If someone contacted me and said that he was the bank manager down the street and he wanted my help in embezzling money from a deceased depositor's account, most people would run. But, when its someone you don't know and can't check up on, that seems to make it all true.
Last edited by noblepa on Thu Dec 29, 2016 9:30 pm, edited 1 time in total.

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Re: Visa Electron card, Kenya

Postby The Observer » Thu Dec 29, 2016 9:30 pm

My cousin received a call a couple of days ago, from a person claiming to be a Visa employee. This person told her that they had detected that someone was attempting to use her Visa number in Nigeria to charge $600 worth of merchandise. Of course, in order to "help" my cousin block the fraudulent charge, the "Visa employee" requested that she provide them with her credit card number after they provide her with the first 4 digits of her number. She told him that she was not going to provide the umber since she had no way of knowing who the caller was. His response was that he was a supervisor and that it would be all right for her to give out the number. She told him she would handle it herself by going ot her back and contesting the charge, then hung up.

The same scammer called back an hour later and again tried the same story. My cousin told him that she already had contacted Visa about his call, and he immediately hung up.
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Re: Visa Electron card, Kenya

Postby noblepa » Thu Dec 29, 2016 9:50 pm

I got an email a few years ago that was so original, I kept it, but now I can't find it.

It was from someone claiming to be from the Nigerian Department of Justice, I think. He had been given the task of locating and compensating victims of the 419 scams. He was prepared to help me recover my funds, if only I would send him all my personal information, including bank accounts, etc.

That was a new one. I don't think I've gotten one like it since. I guess they figured that, if someone was stupid enough to give them all that information once, they might be stupid enough to do it again.

For me, the strangest thing about all of these scams is that they want to give me millions of dollars (or Euros, or British Pounds), yet they don't know my name.

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Re: Visa Electron card, Kenya

Postby Burnaby49 » Thu Dec 29, 2016 10:04 pm

My wife is currently getting multiple messages on her phone saying that someone is using her Apple account to buy things and she needs to respond to the message immediately. She asked me if it was a fake. Turns out she doesn't have credit or debit card information connected to her phone so I asked her how anyone could buy things just using an account number not connected to any card. And if anyone had her credit card information why would they need to use it through Apple?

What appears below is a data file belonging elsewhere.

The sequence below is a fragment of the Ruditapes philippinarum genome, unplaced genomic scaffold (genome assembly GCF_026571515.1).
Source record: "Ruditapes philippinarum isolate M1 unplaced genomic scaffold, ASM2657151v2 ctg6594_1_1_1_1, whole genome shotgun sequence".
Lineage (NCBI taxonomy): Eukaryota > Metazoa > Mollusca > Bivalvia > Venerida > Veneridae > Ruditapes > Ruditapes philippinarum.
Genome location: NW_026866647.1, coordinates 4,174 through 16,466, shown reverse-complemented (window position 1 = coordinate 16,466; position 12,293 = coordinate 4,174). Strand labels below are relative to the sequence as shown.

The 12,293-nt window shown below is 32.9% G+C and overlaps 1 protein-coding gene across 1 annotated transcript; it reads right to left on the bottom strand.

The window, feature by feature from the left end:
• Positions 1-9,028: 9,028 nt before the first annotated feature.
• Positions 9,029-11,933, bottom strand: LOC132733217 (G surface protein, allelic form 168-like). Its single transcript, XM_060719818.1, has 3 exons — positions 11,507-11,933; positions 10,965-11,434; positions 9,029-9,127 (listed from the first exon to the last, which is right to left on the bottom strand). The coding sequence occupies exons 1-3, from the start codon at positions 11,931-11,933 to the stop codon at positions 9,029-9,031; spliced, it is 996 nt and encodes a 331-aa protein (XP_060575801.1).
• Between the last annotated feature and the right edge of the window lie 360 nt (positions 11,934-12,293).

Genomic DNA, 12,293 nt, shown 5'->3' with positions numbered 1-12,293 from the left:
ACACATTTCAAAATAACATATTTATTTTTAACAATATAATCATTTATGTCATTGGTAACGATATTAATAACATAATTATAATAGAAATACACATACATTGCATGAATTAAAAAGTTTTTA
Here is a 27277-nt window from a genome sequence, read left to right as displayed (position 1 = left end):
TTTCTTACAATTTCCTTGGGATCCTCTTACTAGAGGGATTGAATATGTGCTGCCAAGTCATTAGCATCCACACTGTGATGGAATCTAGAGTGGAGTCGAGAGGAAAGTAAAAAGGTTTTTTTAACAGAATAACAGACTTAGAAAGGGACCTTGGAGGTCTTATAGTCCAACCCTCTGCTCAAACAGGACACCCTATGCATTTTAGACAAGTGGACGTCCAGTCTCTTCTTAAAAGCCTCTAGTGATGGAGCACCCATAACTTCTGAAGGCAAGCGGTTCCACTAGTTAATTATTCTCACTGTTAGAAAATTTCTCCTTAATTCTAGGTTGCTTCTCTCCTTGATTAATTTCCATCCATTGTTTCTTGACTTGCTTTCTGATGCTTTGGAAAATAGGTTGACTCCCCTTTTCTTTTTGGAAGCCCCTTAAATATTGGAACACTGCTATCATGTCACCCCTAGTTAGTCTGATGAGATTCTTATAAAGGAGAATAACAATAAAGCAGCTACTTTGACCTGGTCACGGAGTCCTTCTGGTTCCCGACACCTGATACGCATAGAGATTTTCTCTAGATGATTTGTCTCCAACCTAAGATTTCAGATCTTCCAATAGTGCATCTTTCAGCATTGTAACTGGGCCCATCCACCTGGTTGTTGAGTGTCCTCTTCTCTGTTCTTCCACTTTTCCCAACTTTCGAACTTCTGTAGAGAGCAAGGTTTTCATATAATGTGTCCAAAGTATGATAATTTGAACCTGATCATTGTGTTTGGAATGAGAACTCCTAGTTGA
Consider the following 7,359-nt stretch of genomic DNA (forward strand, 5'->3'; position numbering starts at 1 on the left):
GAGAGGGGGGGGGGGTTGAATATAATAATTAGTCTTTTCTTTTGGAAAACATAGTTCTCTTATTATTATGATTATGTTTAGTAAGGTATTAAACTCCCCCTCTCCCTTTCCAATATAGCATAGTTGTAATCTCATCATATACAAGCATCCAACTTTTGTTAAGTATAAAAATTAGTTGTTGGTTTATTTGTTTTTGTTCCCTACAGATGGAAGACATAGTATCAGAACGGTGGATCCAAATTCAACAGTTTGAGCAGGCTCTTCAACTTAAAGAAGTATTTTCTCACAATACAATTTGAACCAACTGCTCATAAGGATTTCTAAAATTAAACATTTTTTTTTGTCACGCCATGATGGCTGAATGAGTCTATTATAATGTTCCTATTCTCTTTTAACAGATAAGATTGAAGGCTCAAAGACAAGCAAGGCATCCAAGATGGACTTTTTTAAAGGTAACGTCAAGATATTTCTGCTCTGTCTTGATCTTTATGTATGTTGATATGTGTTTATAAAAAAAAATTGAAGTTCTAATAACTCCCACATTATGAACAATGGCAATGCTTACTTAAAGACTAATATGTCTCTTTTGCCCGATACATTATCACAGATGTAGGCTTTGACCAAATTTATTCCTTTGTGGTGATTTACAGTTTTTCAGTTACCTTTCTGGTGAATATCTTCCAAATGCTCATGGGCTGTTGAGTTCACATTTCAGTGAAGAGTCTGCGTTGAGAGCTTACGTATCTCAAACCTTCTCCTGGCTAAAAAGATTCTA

I told her to respond and she'd see that they'd ask for her credit card number and Apple account number. Exactly what happened. So I asked her why they would need her Apple account number since they claimed that they'd contacted her because they'd identified that her account was being used?
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Re: Visa Electron card, Kenya

Postby eric » Thu Dec 29, 2016 11:07 pm

In my experience with bank accounts, credit cards, and cell phones, after a suspicious transaction, the provider of the service cuts off service first to prevent further access and then because of inevitable contact delays leaves it up to the customer to contact them after discovering their card has been declined etc.

Here's a typical example - my wife's credit card was skimmed a few month's back. The next day Walmart's fraud center in Atlanta flagged multiple suspicious transactions on the premise that a card that had been used less than eight hours before to purchase fuel in the upper Ottawa Valley would not typically be used to buy video games and pre-loaded debit cards in Atlanta. Results - immediate hold on the card and my wife never even knew about it for 3 days until she needed the card again.
.... shoot first and then sort out problems later to protect the card issuer's situation.